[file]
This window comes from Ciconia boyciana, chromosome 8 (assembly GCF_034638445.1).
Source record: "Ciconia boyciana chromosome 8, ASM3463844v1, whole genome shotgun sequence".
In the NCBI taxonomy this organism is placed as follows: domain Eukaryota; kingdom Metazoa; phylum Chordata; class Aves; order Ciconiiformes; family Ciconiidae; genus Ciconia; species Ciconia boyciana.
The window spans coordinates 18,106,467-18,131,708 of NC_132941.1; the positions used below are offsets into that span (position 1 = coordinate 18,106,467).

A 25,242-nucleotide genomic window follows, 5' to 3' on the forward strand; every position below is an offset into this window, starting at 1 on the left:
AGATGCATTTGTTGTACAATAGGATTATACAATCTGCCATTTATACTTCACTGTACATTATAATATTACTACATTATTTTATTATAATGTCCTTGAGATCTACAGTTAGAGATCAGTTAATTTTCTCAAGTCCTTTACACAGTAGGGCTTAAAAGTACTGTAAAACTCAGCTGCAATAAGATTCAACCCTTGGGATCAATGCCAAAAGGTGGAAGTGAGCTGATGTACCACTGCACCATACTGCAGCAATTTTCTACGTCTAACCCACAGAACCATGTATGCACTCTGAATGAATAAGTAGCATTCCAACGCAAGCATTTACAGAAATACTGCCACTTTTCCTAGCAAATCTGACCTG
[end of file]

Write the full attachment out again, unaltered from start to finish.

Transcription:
This window comes from Ciconia boyciana, chromosome 8 (assembly GCF_034638445.1).
Source record: "Ciconia boyciana chromosome 8, ASM3463844v1, whole genome shotgun sequence".
In the NCBI taxonomy this organism is placed as follows: domain Eukaryota; kingdom Metazoa; phylum Chordata; class Aves; order Ciconiiformes; family Ciconiidae; genus Ciconia; species Ciconia boyciana.
The window spans coordinates 18,106,467-18,131,708 of NC_132941.1; the positions used below are offsets into that span (position 1 = coordinate 18,106,467).

A 25,242-nucleotide genomic window follows, 5' to 3' on the forward strand; every position below is an offset into this window, starting at 1 on the left:
AGATGCATTTGTTGTACAATAGGATTATACAATCTGCCATTTATACTTCACTGTACATTATAATATTACTACATTATTTTATTATAATGTCCTTGAGATCTACAGTTAGAGATCAGTTAATTTTCTCAAGTCCTTTACACAGTAGGGCTTAAAAGTACTGTAAAACTCAGCTGCAATAAGATTCAACCCTTGGGATCAATGCCAAAAGGTGGAAGTGAGCTGATGTACCACTGCACCATACTGCAGCAATTTTCTACGTCTAACCCACAGAACCATGTATGCACTCTGAATGAATAAGTAGCATTCCAACGCAAGCATTTACAGAAATACTGCCACTTTTCCTAGCAAATCTGACCTG